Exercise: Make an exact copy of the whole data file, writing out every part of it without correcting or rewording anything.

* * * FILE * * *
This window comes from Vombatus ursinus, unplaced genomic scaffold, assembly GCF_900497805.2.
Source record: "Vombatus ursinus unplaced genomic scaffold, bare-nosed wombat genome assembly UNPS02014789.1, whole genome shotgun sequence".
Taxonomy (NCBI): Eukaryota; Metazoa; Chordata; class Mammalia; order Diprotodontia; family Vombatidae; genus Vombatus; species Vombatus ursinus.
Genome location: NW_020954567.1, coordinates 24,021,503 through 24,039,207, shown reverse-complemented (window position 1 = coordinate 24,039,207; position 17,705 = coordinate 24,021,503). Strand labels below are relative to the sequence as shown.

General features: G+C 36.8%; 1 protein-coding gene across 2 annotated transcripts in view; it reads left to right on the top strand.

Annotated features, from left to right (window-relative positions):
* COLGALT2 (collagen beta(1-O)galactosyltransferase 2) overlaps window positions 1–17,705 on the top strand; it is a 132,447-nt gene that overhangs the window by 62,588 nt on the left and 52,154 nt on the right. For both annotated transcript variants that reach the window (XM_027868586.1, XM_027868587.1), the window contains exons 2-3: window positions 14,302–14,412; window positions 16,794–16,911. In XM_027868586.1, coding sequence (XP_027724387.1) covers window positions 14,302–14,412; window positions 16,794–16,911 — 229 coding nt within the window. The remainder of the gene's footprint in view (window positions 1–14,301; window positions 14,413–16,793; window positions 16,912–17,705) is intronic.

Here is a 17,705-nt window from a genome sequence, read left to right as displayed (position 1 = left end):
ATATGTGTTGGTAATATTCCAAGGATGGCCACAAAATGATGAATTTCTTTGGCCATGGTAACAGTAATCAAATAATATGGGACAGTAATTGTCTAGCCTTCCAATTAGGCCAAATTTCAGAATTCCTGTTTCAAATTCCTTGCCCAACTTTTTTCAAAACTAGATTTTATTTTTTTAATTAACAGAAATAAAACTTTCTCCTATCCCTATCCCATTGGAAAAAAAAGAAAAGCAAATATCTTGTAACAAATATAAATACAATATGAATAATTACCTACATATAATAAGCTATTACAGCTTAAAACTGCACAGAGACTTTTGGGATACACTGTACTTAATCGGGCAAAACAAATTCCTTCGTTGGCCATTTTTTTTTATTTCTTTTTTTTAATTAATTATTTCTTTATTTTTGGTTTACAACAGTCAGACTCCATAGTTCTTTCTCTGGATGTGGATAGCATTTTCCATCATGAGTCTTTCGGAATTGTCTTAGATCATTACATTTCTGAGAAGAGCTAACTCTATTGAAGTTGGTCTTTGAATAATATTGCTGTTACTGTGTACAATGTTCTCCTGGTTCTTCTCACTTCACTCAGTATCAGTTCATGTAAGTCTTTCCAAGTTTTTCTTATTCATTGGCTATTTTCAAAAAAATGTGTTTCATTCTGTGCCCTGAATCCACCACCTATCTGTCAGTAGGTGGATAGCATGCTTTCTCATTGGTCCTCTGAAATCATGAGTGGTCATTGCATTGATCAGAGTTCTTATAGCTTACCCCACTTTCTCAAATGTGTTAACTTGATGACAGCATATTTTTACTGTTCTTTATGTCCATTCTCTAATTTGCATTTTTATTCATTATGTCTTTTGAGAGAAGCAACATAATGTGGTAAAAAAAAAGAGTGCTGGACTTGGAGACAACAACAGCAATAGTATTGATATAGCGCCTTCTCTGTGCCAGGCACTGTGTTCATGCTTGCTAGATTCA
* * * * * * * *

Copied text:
This window comes from Vombatus ursinus, unplaced genomic scaffold, assembly GCF_900497805.2.
Source record: "Vombatus ursinus unplaced genomic scaffold, bare-nosed wombat genome assembly UNPS02014789.1, whole genome shotgun sequence".
Taxonomy (NCBI): Eukaryota; Metazoa; Chordata; class Mammalia; order Diprotodontia; family Vombatidae; genus Vombatus; species Vombatus ursinus.
Genome location: NW_020954567.1, coordinates 24,021,503 through 24,039,207, shown reverse-complemented (window position 1 = coordinate 24,039,207; position 17,705 = coordinate 24,021,503). Strand labels below are relative to the sequence as shown.

General features: G+C 36.8%; 1 protein-coding gene across 2 annotated transcripts in view; it reads left to right on the top strand.

Annotated features, from left to right (window-relative positions):
* COLGALT2 (collagen beta(1-O)galactosyltransferase 2) overlaps window positions 1–17,705 on the top strand; it is a 132,447-nt gene that overhangs the window by 62,588 nt on the left and 52,154 nt on the right. For both annotated transcript variants that reach the window (XM_027868586.1, XM_027868587.1), the window contains exons 2-3: window positions 14,302–14,412; window positions 16,794–16,911. In XM_027868586.1, coding sequence (XP_027724387.1) covers window positions 14,302–14,412; window positions 16,794–16,911 — 229 coding nt within the window. The remainder of the gene's footprint in view (window positions 1–14,301; window positions 14,413–16,793; window positions 16,912–17,705) is intronic.

Here is a 17,705-nt window from a genome sequence, read left to right as displayed (position 1 = left end):
ATATGTGTTGGTAATATTCCAAGGATGGCCACAAAATGATGAATTTCTTTGGCCATGGTAACAGTAATCAAATAATATGGGACAGTAATTGTCTAGCCTTCCAATTAGGCCAAATTTCAGAATTCCTGTTTCAAATTCCTTGCCCAACTTTTTTCAAAACTAGATTTTATTTTTTTAATTAACAGAAATAAAACTTTCTCCTATCCCTATCCCATTGGAAAAAAAAGAAAAGCAAATATCTTGTAACAAATATAAATACAATATGAATAATTACCTACATATAATAAGCTATTACAGCTTAAAACTGCACAGAGACTTTTGGGATACACTGTACTTAATCGGGCAAAACAAATTCCTTCGTTGGCCATTTTTTTTTATTTCTTTTTTTTAATTAATTATTTCTTTATTTTTGGTTTACAACAGTCAGACTCCATAGTTCTTTCTCTGGATGTGGATAGCATTTTCCATCATGAGTCTTTCGGAATTGTCTTAGATCATTACATTTCTGAGAAGAGCTAACTCTATTGAAGTTGGTCTTTGAATAATATTGCTGTTACTGTGTACAATGTTCTCCTGGTTCTTCTCACTTCACTCAGTATCAGTTCATGTAAGTCTTTCCAAGTTTTTCTTATTCATTGGCTATTTTCAAAAAAATGTGTTTCATTCTGTGCCCTGAATCCACCACCTATCTGTCAGTAGGTGGATAGCATGCTTTCTCATTGGTCCTCTGAAATCATGAGTGGTCATTGCATTGATCAGAGTTCTTATAGCTTACCCCACTTTCTCAAATGTGTTAACTTGATGACAGCATATTTTTACTGTTCTTTATGTCCATTCTCTAATTTGCATTTTTATTCATTATGTCTTTTGAGAGAAGCAACATAATGTGGTAAAAAAAAAGAGTGCTGGACTTGGAGACAACAACAGCAATAGTATTGATATAGCGCCTTCTCTGTGCCAGGCACTGTGTTCATGCTTGCTAGATTCA